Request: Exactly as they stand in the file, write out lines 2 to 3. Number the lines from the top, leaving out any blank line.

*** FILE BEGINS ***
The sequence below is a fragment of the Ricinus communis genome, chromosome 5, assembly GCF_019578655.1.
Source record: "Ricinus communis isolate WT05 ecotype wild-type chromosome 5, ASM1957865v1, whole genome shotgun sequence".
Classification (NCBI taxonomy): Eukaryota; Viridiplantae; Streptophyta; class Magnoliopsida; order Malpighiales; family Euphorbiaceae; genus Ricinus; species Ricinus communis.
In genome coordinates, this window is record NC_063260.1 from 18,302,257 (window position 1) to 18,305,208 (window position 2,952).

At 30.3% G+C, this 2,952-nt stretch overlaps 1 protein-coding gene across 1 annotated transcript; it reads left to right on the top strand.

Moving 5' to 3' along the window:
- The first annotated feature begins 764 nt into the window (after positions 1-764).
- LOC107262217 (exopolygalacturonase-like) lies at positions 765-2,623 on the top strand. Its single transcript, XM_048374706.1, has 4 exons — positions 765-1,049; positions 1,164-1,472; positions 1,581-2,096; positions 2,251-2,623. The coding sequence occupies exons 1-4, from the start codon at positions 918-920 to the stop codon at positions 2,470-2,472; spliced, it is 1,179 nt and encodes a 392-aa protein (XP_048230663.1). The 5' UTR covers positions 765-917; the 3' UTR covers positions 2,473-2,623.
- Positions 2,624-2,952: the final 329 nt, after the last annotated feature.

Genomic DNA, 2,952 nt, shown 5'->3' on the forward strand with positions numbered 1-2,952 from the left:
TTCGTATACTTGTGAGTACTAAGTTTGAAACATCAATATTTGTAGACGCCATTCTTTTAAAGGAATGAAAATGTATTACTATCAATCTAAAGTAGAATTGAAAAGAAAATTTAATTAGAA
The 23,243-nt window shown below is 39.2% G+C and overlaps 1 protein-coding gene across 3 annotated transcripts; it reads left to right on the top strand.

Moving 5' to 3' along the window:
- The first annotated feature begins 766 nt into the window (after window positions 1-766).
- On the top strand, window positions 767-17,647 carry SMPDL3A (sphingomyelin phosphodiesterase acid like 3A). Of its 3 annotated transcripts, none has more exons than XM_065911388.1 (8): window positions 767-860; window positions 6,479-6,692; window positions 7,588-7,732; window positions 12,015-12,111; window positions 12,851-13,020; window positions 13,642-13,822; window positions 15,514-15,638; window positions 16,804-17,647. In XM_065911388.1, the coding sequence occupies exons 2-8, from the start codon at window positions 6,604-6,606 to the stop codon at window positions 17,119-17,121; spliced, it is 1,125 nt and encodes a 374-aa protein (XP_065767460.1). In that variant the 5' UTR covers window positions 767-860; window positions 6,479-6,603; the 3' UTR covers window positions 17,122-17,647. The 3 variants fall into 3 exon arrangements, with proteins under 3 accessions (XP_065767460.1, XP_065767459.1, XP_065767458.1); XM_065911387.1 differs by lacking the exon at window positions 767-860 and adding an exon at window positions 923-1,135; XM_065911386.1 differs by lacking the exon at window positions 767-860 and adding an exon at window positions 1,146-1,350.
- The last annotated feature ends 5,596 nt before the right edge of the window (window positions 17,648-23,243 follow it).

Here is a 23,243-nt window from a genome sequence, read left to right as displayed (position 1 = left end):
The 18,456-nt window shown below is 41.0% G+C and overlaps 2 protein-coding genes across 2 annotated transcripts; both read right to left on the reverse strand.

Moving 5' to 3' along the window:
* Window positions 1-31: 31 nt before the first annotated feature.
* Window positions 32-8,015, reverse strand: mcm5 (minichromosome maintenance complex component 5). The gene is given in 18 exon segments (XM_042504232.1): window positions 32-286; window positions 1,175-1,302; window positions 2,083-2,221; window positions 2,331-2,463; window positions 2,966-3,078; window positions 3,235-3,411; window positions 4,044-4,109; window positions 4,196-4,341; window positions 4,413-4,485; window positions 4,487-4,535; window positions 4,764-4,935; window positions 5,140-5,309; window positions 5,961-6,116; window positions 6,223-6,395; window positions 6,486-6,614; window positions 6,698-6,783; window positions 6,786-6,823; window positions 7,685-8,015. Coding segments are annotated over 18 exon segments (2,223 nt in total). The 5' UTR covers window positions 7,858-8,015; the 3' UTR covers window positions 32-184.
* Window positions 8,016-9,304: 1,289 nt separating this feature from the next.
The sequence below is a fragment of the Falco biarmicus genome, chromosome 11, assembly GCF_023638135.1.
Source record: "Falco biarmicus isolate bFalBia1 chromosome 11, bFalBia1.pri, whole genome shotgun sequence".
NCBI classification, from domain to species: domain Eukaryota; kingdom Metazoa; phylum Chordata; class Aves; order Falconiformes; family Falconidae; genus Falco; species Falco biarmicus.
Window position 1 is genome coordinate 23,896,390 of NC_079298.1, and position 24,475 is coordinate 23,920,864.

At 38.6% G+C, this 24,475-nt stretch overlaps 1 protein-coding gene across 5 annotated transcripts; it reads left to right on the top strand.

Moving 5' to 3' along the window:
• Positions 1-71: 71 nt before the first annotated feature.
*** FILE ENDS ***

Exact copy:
Source record: "Ricinus communis isolate WT05 ecotype wild-type chromosome 5, ASM1957865v1, whole genome shotgun sequence".
Classification (NCBI taxonomy): Eukaryota; Viridiplantae; Streptophyta; class Magnoliopsida; order Malpighiales; family Euphorbiaceae; genus Ricinus; species Ricinus communis.